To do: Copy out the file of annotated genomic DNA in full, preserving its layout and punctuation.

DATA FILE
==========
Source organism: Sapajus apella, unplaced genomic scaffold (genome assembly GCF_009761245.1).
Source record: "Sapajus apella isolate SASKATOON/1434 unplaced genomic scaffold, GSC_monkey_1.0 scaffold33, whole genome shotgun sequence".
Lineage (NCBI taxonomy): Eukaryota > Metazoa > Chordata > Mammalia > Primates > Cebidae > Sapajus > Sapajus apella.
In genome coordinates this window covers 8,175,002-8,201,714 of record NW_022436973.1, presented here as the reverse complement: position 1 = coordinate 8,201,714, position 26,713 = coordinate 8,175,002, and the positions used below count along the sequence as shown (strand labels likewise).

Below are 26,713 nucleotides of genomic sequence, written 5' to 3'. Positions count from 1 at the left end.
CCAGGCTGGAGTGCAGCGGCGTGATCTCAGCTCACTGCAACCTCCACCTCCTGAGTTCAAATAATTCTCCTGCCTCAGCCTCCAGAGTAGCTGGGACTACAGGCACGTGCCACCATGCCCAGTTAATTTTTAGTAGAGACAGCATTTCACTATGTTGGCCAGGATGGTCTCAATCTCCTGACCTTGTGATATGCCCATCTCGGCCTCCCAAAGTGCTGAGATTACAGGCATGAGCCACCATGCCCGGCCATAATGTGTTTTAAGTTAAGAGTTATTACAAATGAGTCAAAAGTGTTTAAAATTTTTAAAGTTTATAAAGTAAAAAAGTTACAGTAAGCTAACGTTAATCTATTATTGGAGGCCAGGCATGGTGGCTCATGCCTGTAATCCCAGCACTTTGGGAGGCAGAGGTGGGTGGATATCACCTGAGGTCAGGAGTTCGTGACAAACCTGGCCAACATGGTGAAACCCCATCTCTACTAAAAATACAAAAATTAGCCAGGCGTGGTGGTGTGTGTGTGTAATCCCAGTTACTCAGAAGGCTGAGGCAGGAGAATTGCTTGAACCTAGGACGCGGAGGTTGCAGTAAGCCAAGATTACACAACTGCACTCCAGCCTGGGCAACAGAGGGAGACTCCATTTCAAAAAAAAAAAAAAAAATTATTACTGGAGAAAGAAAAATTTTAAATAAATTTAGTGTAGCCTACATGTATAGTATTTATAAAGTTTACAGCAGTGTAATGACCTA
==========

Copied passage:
Source organism: Sapajus apella, unplaced genomic scaffold (genome assembly GCF_009761245.1).
Source record: "Sapajus apella isolate SASKATOON/1434 unplaced genomic scaffold, GSC_monkey_1.0 scaffold33, whole genome shotgun sequence".
Lineage (NCBI taxonomy): Eukaryota > Metazoa > Chordata > Mammalia > Primates > Cebidae > Sapajus > Sapajus apella.
In genome coordinates this window covers 8,175,002-8,201,714 of record NW_022436973.1, presented here as the reverse complement: position 1 = coordinate 8,201,714, position 26,713 = coordinate 8,175,002, and the positions used below count along the sequence as shown (strand labels likewise).

Below are 26,713 nucleotides of genomic sequence, written 5' to 3'. Positions count from 1 at the left end.
CCAGGCTGGAGTGCAGCGGCGTGATCTCAGCTCACTGCAACCTCCACCTCCTGAGTTCAAATAATTCTCCTGCCTCAGCCTCCAGAGTAGCTGGGACTACAGGCACGTGCCACCATGCCCAGTTAATTTTTAGTAGAGACAGCATTTCACTATGTTGGCCAGGATGGTCTCAATCTCCTGACCTTGTGATATGCCCATCTCGGCCTCCCAAAGTGCTGAGATTACAGGCATGAGCCACCATGCCCGGCCATAATGTGTTTTAAGTTAAGAGTTATTACAAATGAGTCAAAAGTGTTTAAAATTTTTAAAGTTTATAAAGTAAAAAAGTTACAGTAAGCTAACGTTAATCTATTATTGGAGGCCAGGCATGGTGGCTCATGCCTGTAATCCCAGCACTTTGGGAGGCAGAGGTGGGTGGATATCACCTGAGGTCAGGAGTTCGTGACAAACCTGGCCAACATGGTGAAACCCCATCTCTACTAAAAATACAAAAATTAGCCAGGCGTGGTGGTGTGTGTGTGTAATCCCAGTTACTCAGAAGGCTGAGGCAGGAGAATTGCTTGAACCTAGGACGCGGAGGTTGCAGTAAGCCAAGATTACACAACTGCACTCCAGCCTGGGCAACAGAGGGAGACTCCATTTCAAAAAAAAAAAAAAAAATTATTACTGGAGAAAGAAAAATTTTAAATAAATTTAGTGTAGCCTACATGTATAGTATTTATAAAGTTTACAGCAGTGTAATGACCTA